The Wilma Morrison Award
Presented by the University Publications Board for outstanding writing in The Vanguard student newspaper.

The Phyllis and Tom Burnam Creative Writing Endowed Scholarship
This fund provides annual student support, in the form of awards, scholarships or fellowships, to English department undergraduate and/or graduate students. Awards shall be made in recognition of the best fiction, nonfiction, and poetry writing done by a student or students who have enrolled in any writing class taught by a member of the English department during the course of the year.

The Nina Mae Kellogg Award
Provides a substantial cash prize for outstanding sophomore and senior students. Invitations to compete for the award are issued after an initial examination of grade point averages. The senior award is limited to English majors; the sophomore is open to all majors who demonstrate proficiency in writing.

The Philip Ford Graduate Award
Honors the best piece of original scholarship or criticism written for graduate credit in an English course.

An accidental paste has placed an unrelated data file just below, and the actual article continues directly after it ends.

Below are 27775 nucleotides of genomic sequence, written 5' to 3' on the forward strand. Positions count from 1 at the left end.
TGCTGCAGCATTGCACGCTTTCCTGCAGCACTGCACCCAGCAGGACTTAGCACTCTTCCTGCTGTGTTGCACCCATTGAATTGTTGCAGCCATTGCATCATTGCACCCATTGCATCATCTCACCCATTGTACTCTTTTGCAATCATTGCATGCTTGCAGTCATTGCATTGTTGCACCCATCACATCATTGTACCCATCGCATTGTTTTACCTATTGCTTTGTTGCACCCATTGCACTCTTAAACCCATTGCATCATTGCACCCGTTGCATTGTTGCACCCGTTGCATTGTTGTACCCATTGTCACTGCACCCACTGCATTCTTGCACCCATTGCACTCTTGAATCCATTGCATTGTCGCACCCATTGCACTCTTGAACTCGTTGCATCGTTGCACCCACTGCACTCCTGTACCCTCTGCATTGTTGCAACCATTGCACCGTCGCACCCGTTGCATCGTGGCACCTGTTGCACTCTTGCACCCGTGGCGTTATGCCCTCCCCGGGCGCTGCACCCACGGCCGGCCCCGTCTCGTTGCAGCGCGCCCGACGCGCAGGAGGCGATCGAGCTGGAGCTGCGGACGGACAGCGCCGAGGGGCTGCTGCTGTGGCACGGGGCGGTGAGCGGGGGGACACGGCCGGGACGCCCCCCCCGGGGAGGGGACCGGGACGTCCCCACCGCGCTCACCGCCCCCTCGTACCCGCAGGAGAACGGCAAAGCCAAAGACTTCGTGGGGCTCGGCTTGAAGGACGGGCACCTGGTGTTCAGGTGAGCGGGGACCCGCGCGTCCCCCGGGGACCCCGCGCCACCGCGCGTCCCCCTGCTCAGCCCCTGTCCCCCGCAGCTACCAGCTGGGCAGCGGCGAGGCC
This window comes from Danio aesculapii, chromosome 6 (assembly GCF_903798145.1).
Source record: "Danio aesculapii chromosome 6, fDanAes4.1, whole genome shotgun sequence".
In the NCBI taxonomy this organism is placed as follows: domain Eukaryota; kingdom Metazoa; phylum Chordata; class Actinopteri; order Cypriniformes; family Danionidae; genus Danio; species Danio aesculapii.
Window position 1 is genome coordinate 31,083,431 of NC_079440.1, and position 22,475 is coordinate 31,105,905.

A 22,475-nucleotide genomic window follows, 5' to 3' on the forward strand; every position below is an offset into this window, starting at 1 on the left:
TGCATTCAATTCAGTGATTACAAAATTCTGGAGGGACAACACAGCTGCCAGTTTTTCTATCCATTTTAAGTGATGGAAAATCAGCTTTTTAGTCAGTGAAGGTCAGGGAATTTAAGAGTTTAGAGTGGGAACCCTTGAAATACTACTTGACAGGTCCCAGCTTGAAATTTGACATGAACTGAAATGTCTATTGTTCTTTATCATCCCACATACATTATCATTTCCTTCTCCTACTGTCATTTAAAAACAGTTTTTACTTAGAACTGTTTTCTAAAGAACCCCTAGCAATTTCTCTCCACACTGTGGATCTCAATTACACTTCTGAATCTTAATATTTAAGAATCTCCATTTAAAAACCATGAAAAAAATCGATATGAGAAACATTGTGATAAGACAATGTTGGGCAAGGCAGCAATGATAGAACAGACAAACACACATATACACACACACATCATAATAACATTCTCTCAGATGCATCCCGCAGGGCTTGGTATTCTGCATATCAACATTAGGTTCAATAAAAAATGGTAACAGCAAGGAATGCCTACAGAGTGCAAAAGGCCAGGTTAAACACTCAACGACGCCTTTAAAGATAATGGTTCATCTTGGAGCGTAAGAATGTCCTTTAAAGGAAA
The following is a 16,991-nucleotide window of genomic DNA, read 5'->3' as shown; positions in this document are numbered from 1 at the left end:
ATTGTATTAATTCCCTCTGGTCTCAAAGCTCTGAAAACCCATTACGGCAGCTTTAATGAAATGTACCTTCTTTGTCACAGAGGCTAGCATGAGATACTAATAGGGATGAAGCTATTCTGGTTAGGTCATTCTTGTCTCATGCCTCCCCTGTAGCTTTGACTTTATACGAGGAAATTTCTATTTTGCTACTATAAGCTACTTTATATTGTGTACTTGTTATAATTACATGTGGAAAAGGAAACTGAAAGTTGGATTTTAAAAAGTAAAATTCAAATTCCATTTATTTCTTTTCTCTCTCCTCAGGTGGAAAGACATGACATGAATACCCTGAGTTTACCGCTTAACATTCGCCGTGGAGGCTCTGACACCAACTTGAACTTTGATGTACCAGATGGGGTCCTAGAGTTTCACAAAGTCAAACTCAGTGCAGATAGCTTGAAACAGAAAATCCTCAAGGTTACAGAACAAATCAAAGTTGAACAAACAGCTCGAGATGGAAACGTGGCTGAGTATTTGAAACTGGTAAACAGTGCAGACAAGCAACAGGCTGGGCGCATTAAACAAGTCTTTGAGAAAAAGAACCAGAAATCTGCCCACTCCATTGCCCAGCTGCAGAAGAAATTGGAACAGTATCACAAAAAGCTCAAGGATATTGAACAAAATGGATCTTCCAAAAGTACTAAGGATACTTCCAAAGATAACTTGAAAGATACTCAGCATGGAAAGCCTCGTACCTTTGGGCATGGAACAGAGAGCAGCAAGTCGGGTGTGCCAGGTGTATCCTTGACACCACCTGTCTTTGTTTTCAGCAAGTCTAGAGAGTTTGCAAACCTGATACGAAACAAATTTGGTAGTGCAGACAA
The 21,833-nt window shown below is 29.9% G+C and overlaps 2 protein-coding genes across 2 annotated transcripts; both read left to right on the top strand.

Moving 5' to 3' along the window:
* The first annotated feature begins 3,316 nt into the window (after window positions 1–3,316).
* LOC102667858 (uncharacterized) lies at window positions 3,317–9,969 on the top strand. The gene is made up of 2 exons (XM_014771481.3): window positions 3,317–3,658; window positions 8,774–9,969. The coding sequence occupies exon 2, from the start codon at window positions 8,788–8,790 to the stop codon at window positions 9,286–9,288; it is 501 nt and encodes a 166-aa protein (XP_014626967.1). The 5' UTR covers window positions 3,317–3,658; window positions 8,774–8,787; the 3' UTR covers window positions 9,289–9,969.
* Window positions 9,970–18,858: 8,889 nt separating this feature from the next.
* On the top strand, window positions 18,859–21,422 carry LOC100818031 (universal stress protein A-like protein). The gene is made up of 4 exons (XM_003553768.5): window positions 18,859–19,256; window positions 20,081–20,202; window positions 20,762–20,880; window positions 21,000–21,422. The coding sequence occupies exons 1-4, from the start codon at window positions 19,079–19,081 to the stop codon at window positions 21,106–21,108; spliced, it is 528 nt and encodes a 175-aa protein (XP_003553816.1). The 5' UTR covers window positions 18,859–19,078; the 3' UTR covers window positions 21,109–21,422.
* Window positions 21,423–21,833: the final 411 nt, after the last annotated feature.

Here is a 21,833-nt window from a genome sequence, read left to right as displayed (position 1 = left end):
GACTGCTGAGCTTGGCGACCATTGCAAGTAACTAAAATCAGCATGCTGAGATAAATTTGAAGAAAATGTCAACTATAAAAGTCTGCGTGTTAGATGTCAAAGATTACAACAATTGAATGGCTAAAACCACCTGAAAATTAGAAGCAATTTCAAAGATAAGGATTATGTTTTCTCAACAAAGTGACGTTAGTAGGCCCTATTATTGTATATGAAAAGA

The Tom Doulis Graduate Fiction Writing Awards
Awarded for a work of fiction by a student enrolled in a fiction writing class at the graduate level.

The Shelley Reece Award in Poetry
Provided to a graduate student of English who is interested in pursuing a career in the field of writing. The $1000 prize recipient will have completed a minimum of one year of coursework at PSU and will be selected for their achievements, interest and talent in the field of poetry writing, as well as demonstrated financial need.

The Tom Bates Award in Nonfiction Writing
Given to a student enrolled in the M.A. in Writing program whose work shows excellence in creative nonfiction or literary journalism. The $1000 prize is awarded on the combined basis of submitted work and overall performance in the Writing program.

The Giving Back Fellowship
Awarded to a second-year student in the graduate nonfiction program based on writing sample, general achievement and need.

The Marilyn Folkestad Scholarship
Awarded to an undergraduate woman who is returning to school and wishes to pursue a career in Literature and Creative Writing. Candidates are required to demonstrate promise and creative writing talent.